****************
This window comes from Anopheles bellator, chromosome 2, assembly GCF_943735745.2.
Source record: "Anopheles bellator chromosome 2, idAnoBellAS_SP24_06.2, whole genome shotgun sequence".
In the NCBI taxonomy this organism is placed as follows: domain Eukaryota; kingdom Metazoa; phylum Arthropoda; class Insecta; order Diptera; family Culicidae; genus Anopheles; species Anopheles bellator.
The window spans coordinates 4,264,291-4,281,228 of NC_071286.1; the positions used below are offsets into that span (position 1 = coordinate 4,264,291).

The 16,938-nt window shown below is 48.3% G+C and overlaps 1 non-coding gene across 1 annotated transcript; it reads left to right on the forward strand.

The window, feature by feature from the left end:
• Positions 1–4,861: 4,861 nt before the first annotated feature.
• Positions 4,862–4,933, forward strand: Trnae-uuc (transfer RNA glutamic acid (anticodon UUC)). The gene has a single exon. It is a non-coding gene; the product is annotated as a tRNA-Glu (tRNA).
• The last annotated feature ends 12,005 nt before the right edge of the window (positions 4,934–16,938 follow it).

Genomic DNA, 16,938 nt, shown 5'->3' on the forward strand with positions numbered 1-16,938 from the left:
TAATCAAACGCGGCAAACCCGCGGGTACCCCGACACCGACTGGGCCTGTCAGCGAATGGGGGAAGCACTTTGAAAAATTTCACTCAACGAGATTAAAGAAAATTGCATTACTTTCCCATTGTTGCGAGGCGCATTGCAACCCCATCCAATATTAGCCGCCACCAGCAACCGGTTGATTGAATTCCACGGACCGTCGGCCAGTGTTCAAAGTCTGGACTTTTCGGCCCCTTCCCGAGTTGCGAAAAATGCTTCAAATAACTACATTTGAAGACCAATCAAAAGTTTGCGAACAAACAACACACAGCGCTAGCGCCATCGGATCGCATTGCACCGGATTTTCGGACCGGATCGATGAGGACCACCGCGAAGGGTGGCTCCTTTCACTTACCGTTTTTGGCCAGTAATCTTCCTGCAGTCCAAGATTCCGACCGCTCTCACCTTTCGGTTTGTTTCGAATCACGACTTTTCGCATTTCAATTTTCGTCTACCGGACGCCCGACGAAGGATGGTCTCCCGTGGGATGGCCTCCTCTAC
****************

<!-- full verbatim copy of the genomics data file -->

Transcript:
This window comes from Anopheles bellator, chromosome 2, assembly GCF_943735745.2.
Source record: "Anopheles bellator chromosome 2, idAnoBellAS_SP24_06.2, whole genome shotgun sequence".
In the NCBI taxonomy this organism is placed as follows: domain Eukaryota; kingdom Metazoa; phylum Arthropoda; class Insecta; order Diptera; family Culicidae; genus Anopheles; species Anopheles bellator.
The window spans coordinates 4,264,291-4,281,228 of NC_071286.1; the positions used below are offsets into that span (position 1 = coordinate 4,264,291).

The 16,938-nt window shown below is 48.3% G+C and overlaps 1 non-coding gene across 1 annotated transcript; it reads left to right on the forward strand.

The window, feature by feature from the left end:
• Positions 1–4,861: 4,861 nt before the first annotated feature.
• Positions 4,862–4,933, forward strand: Trnae-uuc (transfer RNA glutamic acid (anticodon UUC)). The gene has a single exon. It is a non-coding gene; the product is annotated as a tRNA-Glu (tRNA).
• The last annotated feature ends 12,005 nt before the right edge of the window (positions 4,934–16,938 follow it).

Genomic DNA, 16,938 nt, shown 5'->3' on the forward strand with positions numbered 1-16,938 from the left:
TAATCAAACGCGGCAAACCCGCGGGTACCCCGACACCGACTGGGCCTGTCAGCGAATGGGGGAAGCACTTTGAAAAATTTCACTCAACGAGATTAAAGAAAATTGCATTACTTTCCCATTGTTGCGAGGCGCATTGCAACCCCATCCAATATTAGCCGCCACCAGCAACCGGTTGATTGAATTCCACGGACCGTCGGCCAGTGTTCAAAGTCTGGACTTTTCGGCCCCTTCCCGAGTTGCGAAAAATGCTTCAAATAACTACATTTGAAGACCAATCAAAAGTTTGCGAACAAACAACACACAGCGCTAGCGCCATCGGATCGCATTGCACCGGATTTTCGGACCGGATCGATGAGGACCACCGCGAAGGGTGGCTCCTTTCACTTACCGTTTTTGGCCAGTAATCTTCCTGCAGTCCAAGATTCCGACCGCTCTCACCTTTCGGTTTGTTTCGAATCACGACTTTTCGCATTTCAATTTTCGTCTACCGGACGCCCGACGAAGGATGGTCTCCCGTGGGATGGCCTCCTCTAC